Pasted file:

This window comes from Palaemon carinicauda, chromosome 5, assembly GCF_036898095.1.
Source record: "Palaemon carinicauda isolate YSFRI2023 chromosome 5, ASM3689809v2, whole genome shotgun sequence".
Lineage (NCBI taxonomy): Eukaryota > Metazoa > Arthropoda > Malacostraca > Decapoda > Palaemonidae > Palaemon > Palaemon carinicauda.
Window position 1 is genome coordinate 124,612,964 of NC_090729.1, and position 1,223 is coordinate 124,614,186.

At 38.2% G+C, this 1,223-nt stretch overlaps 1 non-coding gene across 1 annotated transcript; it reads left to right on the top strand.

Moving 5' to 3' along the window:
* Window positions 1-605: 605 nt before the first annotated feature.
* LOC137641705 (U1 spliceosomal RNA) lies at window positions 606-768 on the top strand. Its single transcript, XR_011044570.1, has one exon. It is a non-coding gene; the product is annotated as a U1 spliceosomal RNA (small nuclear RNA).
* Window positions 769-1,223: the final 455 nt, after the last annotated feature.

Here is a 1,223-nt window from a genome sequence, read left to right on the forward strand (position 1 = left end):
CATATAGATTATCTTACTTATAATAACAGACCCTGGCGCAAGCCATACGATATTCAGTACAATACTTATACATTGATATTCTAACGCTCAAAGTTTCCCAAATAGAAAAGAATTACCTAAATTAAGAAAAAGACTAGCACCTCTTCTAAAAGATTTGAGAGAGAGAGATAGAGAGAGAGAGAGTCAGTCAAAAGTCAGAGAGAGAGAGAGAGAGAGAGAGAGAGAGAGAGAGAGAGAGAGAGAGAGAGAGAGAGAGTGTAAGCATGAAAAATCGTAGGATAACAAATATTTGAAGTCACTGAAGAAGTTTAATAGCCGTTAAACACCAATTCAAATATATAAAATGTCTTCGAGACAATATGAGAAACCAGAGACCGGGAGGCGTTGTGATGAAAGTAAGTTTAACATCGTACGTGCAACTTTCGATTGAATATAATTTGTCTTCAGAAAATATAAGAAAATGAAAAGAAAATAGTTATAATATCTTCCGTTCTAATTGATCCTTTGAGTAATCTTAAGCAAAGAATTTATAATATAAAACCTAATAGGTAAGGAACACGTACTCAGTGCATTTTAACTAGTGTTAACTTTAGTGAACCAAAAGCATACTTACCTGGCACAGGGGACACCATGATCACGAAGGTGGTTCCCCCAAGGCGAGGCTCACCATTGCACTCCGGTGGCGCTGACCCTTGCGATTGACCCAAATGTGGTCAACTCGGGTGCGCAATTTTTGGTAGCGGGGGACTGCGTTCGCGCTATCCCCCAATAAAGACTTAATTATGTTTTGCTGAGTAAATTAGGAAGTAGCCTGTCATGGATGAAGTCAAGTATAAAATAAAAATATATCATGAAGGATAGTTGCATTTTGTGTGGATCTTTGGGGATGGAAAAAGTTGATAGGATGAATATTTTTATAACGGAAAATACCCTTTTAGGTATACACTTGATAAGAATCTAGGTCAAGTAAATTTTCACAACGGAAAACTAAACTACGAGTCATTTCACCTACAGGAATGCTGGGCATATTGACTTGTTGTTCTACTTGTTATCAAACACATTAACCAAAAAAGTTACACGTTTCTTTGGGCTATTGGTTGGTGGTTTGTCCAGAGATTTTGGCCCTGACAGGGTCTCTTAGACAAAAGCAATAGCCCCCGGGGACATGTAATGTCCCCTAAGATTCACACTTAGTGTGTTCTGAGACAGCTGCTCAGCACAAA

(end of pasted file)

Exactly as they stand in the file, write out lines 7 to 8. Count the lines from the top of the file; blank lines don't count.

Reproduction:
* Window positions 1-605: 605 nt before the first annotated feature.
* LOC137641705 (U1 spliceosomal RNA) lies at window positions 606-768 on the top strand. Its single transcript, XR_011044570.1, has one exon. It is a non-coding gene; the product is annotated as a U1 spliceosomal RNA (small nuclear RNA).